“Midnight Blue is a vibrant blend of mystery, drama and romance. Light on the history but heavy on the twists. A book as emotional, intriguing and mysterious as the colour of the pottery it takes its name from.” Continue reading
Author: Jacqueline Reiter
Imprint: Pen & Sword History
Published: 11th January 2017
“a confident, elegantly written biography, rooted in iron clad fact… a much needed spotlight of unbiased scholarship to a fascinating and tragic life.” Continue reading
Length 336 Pages including full colour image section..
Published: 15 March 2017, Amberly.
Arthur and the Kings of Britain is principally about breaking a code. In the 12th Century a scholar named Geoffrey of Monmouth penned a book called Historia Regnum Brittaniae, the History of the Kings of Britain heretofore referred to as HRB. A mammoth compilation of names and events purporting to chronicle the rulers of the land all the way back to their Trojan roots.
Today they the HRB is sneered at by many writers and scholars who argue that it is just an impressive work of medieval propaganda designed to please Geoffrey’s Norman overlords. But perhaps it is merely that these learned folk have not broken the code. Hidden within the foreshadowing, bias and propaganda there are elements of ancient histories dating back to the 1st Century BC.
Miles Russell sets out to find out once and for all if the HRB, and other similar histories are indeed the load of hokum they are cracked up to be. He does not defend the HRB as a work of history. Instead he argues that it is full of hints and allusions that can help flesh out this obscure time in British history. In so doing might be the first expert to attempt to present a formulaic method of using what many consider as unreliable primary sources.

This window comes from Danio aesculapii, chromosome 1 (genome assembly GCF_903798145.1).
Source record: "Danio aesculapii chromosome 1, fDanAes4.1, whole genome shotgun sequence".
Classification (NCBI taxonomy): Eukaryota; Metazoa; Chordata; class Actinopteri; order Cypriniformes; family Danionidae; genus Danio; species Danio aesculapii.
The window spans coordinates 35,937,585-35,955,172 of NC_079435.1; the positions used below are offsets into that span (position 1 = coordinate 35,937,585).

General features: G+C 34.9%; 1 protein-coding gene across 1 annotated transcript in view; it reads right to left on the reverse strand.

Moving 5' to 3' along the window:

The first two chapters read like a masterclass in historical detective work. Using a sort of reverse filtration system, Russell shows the reader that by viewing the HRB in the spotlight of preceding chronicles and histories the truth behind the legend begins to gleam. By using earlier books like infra red lenses or the keys to a cypher, we can see what accords, and the unreliable padding gets stripped back to reveal something approaching plausible.
This is the methodology of the book, starting with Caesar and Nennius to name two, the HRB undergoes a rigorous reevaluation, convincingly showing that there is more to the work than meets the eye. It’s not therefore light reading, it is just as much historiography as it is history, and some of the theories put forward are supported by paper thin evidence. Yet it is thought provoking in even it’s most daring assertions.
An investigation of the list of Kings is essentially the aim, using the method of comparing previous chronicles, retellings and histories to find similarities and then compositing that with archeological evidence, especially names inscribed on coins. This allowes the author to surmise that Geoffrey of Monmouth, while skewing and garbling almost everything he touched, probably didn’t just get his information out of thin air.